That doesn't mean it's not so. Joe America tends to scoff at such reports, but Joe America can't even find his own happiness without a remote control. Scientists are always drawing conclusions about things that can't be seen. The Higgs Boson, for instance. A whole lot of people have put time and money into finding the Higgs Boson. No one has ever seen a Higgs Boson, but they figure it must be around somewhere because otherwise we wouldn't have mass, and we know we have mass because we keep bumping into each other. The Higgs Boson, and the honorable quarks, are invisible things that are presumed to exist because their existence explains the observable forces, such as electromagnetism and gravitation. Scientists proposed their quarks and gave them splendid names, which always gets them extra points in my book: Up. Down. Charm. Strange. Truth. Beauty. (Truth and Beauty were later renamed Top and Bottom to better account for the forces of dominance and submission.)
Higgs Boson: artist's rendition.
So you can't see a quark, or a boson. But you can prove their existence by flinging a bunch of shit at them really fast and seeing if they duck. That's what they're doing in the expensive particle accelerators. They've done well with the quarks, but they're starting to wonder about the Higgs Boson. They've chased him into a corner and if he doesn't show up they might have to conclude he doesn't exist at all. Which would be dreadful. We'd be like the cartoon coyote that runs over a cliff and makes the mistake of looking down. We might just disappear. What if there is no Higgs Boson? What if we should have been looking for the Higgs Splorknit all along?
It may seem silly to make something up and then go looking for it, but it's not uncommon in the sciences. Even in economics, people earnestly go on and on about the Trickle-Down Effect even though there's no evidence for it at all. They have to propose its existence to explain why they have all the money. It's easy to test the hypothesis. All you do is take the combined assets from millions of people engaged in honest labor for decades and invest it hard and fast until it smacks into something, scatters, and disappears, and thus you can infer the existence of extremely rich people, even though you'll never see them. But we're all scientists at heart. We see forces in the world that we don't understand, so we postulate whatever we can to explain them: socialists, elitists, and evildoers. Or corporate overlords, fascists and fundamentalists. Take your pick and start looking, and you'll see them everywhere.
I have an affinity for science, but it's still tough to comprehend. When I'm in doubt, I throw in with whoever comes up with the best wordage, like the guy who named his quark Charm. I'm glad they finally found Up, Down, and Strange; maybe they'll discover Pudge and Flappy some day. So I don't really know which of the paleobotanists in Australia has come up with the oldest fossil, but I'm going with Dr. Schopf. He says he found his fossil stash in the Apex Chert of the Warrawoona Group. That's good enough for me.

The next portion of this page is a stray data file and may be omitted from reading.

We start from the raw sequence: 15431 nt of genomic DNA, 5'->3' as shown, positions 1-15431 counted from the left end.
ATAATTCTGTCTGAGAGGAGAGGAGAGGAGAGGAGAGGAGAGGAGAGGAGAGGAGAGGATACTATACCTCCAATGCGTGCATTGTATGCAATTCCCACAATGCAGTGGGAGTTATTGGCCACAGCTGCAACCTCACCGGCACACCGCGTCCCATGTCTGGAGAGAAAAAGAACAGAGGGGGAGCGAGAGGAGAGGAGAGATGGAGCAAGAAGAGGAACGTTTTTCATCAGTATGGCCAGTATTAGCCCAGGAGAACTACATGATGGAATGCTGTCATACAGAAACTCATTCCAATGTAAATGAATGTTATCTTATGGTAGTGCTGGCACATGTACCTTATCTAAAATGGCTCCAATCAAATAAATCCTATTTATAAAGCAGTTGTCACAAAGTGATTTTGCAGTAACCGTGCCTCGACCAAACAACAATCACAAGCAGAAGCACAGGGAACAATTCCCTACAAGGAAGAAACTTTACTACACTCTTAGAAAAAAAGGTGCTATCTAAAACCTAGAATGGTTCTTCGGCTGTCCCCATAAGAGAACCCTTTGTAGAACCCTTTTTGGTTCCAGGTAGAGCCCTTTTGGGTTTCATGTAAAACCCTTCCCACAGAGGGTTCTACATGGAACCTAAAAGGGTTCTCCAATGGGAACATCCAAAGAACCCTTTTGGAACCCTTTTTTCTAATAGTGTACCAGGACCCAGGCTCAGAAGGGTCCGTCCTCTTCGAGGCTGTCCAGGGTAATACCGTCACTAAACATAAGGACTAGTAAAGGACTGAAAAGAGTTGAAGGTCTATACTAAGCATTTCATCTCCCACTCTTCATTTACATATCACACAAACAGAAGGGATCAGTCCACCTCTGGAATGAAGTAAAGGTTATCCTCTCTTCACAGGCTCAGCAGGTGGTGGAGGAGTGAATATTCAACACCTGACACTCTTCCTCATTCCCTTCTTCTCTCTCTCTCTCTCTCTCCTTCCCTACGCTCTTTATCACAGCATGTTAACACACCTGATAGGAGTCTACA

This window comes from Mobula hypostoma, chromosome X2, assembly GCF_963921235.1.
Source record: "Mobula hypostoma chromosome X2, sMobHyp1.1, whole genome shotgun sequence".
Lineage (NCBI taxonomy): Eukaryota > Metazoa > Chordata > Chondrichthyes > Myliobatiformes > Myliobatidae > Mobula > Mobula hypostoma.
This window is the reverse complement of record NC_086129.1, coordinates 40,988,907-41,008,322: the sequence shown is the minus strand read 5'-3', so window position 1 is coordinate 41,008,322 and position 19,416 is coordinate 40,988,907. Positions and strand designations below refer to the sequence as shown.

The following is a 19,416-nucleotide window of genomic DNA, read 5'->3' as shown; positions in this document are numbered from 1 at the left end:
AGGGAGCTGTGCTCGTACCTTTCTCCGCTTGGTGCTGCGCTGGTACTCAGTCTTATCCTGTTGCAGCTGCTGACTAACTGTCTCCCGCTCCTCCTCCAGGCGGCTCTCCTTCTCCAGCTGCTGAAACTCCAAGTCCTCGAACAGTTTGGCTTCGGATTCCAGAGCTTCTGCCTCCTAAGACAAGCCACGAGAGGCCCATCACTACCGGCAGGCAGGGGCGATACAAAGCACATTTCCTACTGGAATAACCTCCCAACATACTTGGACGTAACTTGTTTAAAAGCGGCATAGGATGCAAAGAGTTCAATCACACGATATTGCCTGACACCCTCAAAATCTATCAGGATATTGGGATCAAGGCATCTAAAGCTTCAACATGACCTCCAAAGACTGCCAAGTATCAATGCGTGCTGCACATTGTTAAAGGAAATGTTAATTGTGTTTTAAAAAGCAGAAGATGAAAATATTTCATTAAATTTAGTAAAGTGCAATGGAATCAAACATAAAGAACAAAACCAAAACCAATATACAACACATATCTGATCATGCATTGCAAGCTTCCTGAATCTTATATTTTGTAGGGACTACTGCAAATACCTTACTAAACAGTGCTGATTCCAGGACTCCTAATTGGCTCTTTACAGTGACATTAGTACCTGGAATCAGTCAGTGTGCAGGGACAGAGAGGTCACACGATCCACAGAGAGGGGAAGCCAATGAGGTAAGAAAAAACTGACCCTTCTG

Your human brain is remarkable in many ways, but a lot of what makes it remarkable also makes it very wrinkly, and that means it requires some upkeep to keep it moist and in tip-top shape. The wrinkles are prone to filling up with lint if exposed to too much drudgery, despair, or television. For proper maintenance, the brain needs to have beauty pounded into it as often as possible. You never know when you're going to need it later. That's why we hike the alpine meadows of Oregon, and that's why we just went to New Mexico.
My friend Melissa lives there, in Los Alamos, so we figured she should know some stuff. She advised us what to pack: "t-shirts, a lightweight long-sleeved shirt for layering, shorts, sunscreen and maybe a pair of long pants--it gets cool at night sometimes." On my own initiative, I added eight pairs of underpants to the list: one per day plus an oopsie pair for burrito country. And off we went.
The day after we arrived, it snowed. I put on all seven t-shirts, all eight pairs of underpants, and an expression of betrayal. "It's unusual this early," Melissa admitted. "But the great thing about New Mexico is that even when it's cold in the winter, the sun's out. We don't get that overcast you all do.
That evening a weighty fog rolled in and erased the nearby canyons from the landscape. It's a common thing to accuse visitors of having brought weather with them, but it's generally meant in jest. Dave and I eased our rain gear over our underwear collection and strode like rubbered shmoos through the familiar gray pall to the grocery store. There, shoppers sulked under the awnings and peered out with bafflement and alarm, as though something had gotten loose from the Los Alamos Nuclear Laboratory. Slowly, wary eyes turned towards us. We had carefully scrubbed the moss off our north sides before leaving home, but we looked suspiciously comfortable. Frankly, I thought maybe we'd brought it with us, too.